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Kicking Skyrim's Ass Day 8-9: Dragonborn

I mentioned earlier that, since so many quests in Elder Scrolls V: Skyrim seem determined to have me traipse all over the continent, I should probably go ahead and earn the ability to ride dragons.  On top of that, a quest to unlock exploding bolts for my crossbow was automatically outsourced to a spare dungeon in Solstheim.  Having cleared out a significant bulk of junk quests in Skyrim, I decided Dawnguard could wait: I was off to this new continent to try out the Dragonborn expansion at last.

I really had no idea this expansion would so totally hit the spot.
I should have known.  Of the many important artifacts gathering dust in the back of my mind, one of them was the knowledge that a significant impediment to my enjoyment of Skyrim was that I was redoing the same old locations for the nth time.  The really nice thing about Dragonborn is that it delivers a fresh new continent, Solstheim, full of 100% new locations.  In fact, it actually completely isolates the player away from the old continent with its old locations: the only way you can get back to Skyrim is to ask a boatman to take you there.

The star of Kicking Skyrim's Ass, Drake Scalin. 
Get it?  He's part dragon?  Drake?  Scalin?
(Okay, yeah, I've made better names.)
In this way and others, playing Dragonborn is almost like playing a Skyrim sequel.  It helps that Solstheim is a place the developers created only after practicing with the tools when making Skyrim.  The result is that Dragonborn is not only more Skyrim, it's a better Skyrim.

This is a definite change for the better.  Part of me does not want to return to the mainland; back to the drudgery of sleepwalking in the worn footsteps of my previous characters.  The same old quests.  The same old guilds.  The same old civil war between the imperials and stormcloaks.  The same old Alduin fussing about in the eaves of the continent of Skyrim.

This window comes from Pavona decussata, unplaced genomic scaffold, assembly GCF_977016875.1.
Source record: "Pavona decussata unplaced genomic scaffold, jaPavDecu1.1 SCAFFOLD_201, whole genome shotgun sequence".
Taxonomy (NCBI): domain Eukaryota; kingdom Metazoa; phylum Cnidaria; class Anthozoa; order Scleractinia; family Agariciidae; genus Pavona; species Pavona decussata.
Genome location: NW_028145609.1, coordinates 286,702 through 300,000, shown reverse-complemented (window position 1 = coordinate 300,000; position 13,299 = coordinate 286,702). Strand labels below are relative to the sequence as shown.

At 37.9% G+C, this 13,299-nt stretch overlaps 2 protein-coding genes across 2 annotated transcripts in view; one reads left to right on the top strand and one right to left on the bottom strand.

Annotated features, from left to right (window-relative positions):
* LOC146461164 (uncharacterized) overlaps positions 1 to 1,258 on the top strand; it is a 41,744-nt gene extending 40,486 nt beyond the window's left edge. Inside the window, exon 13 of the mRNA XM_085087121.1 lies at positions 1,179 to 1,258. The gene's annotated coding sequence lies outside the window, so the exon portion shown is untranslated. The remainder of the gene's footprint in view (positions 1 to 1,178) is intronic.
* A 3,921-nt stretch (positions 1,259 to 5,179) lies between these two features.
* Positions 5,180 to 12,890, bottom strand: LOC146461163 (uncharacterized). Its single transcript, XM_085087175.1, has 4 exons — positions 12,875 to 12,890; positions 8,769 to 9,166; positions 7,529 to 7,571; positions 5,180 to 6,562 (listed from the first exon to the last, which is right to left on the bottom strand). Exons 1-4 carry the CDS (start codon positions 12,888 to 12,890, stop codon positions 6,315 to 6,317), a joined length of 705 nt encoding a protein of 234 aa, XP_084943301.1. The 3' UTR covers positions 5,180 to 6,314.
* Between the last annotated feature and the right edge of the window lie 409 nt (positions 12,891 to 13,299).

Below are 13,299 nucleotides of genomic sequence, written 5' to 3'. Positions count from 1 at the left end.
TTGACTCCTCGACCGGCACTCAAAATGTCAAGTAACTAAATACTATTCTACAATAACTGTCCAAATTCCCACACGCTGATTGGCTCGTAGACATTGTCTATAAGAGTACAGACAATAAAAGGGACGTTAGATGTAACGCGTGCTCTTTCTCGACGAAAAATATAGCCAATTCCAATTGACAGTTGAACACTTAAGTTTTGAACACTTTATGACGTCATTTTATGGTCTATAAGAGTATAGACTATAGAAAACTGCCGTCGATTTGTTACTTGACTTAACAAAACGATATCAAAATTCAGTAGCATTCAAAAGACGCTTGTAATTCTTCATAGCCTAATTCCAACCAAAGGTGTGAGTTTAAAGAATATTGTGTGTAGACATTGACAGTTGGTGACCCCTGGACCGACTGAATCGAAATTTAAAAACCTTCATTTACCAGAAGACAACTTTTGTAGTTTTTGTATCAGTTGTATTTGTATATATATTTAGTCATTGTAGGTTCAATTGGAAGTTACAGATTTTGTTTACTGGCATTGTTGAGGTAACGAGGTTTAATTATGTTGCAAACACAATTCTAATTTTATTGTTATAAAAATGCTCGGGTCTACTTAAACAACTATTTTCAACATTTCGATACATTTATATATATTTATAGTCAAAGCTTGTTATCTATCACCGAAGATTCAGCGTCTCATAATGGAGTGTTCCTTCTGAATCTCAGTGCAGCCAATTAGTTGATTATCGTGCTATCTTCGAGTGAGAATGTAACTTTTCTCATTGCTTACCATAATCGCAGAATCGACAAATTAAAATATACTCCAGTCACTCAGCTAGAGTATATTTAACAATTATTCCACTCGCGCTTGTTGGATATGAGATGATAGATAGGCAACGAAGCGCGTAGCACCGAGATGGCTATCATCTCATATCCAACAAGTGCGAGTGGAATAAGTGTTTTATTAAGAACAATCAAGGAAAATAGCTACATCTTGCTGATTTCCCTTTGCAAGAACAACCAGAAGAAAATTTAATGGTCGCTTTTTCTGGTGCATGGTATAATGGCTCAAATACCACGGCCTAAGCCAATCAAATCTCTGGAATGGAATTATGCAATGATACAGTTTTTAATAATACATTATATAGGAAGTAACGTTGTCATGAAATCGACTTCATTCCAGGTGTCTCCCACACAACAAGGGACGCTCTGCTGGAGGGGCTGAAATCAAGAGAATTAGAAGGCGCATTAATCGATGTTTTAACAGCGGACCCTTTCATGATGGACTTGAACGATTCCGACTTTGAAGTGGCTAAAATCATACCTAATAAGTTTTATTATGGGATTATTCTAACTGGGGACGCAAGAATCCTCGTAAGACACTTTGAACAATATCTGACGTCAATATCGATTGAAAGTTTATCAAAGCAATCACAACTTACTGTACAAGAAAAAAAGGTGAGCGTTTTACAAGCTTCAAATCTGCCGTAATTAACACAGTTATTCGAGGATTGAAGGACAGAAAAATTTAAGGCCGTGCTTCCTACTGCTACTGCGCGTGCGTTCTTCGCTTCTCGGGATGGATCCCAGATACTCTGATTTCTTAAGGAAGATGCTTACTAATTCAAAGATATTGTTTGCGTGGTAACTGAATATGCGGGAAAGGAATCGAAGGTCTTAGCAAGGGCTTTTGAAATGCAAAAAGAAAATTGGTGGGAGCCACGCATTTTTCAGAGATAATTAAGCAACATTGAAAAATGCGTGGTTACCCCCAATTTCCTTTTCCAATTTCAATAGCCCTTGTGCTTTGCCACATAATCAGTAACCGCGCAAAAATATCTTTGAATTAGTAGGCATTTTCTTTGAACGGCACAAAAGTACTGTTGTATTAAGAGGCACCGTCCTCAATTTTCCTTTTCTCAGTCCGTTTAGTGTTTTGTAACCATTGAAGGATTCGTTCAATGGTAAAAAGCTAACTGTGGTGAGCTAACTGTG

The same old Dawnguard.  For me, the Dawnguard expansion is significantly worse than the Dragonborn expansion specifically because it forces me to go back to Skryim, retreading old ground, just to get to the new bit that Dawnguard adds.  Monotony, thy name is retread.

In my brief stay Solstheim so far, some pretty cool stuff has happened:
  • I arrived in a nifty Dark Elf city that evokes much nostalgia for Morrowind, an earlier Elder Scrolls game.  This won't be the only such reminder, as Solstheim is a Morrowind province and the developers make sure you know it.  I particularly like how there is an atmospheric sound near the city, hundreds of bone charms blowing in the breeze.  It's spooky at night.
  • Speaking of night, it seems the antagonist of Dragonborn is forcing the various NPC inhabitants in the game to live a double life.  By day, they go about their business as usual.  By night, they're mesmerized, sleepwalking while they perform stonework on various shines being constructed for mysterious ends.  At random, one of the mesmerized NPCs chant a line related to words only they can hear, a coherant message emerging as several of them speak in turn.  It's a very cool sight.
  • There are various "Black Books" strewn about the dungeons of Solstheim.  Reading these is a portal to another dimension belonging to the daedric prince of knowledge.  Complete these unworldly dungeons, and you will be given a choice to unlock one of three powerful advantages, each unique to a book.  The first book let me choose an advantage that prevented my attacks, magic, and shouts from damaging my companions, which is extremely handy considering my play style involves sitting back and firing arrows while my companions do the toe-to-toe fighting for me.
  • My new Dovahkiin has unlocked his first house in Solstheim, and it's better than all the houses back in Skyrim (with the possible exception of one can you create in the Hearthfire expansion).  Smithing, alchemy, and enchanting stations are already built in, and there are no less than four mannequins to place favored pieces of armor, and over a dozen places to mount your favorite weapons.  The layout is quite nice, too.
Actually, this last point is something I had been putting a bit of thought into: inventory management is a real chore in Skyrim, but it could have been rectified by the housing system.  What follows is quite the tangent of thought.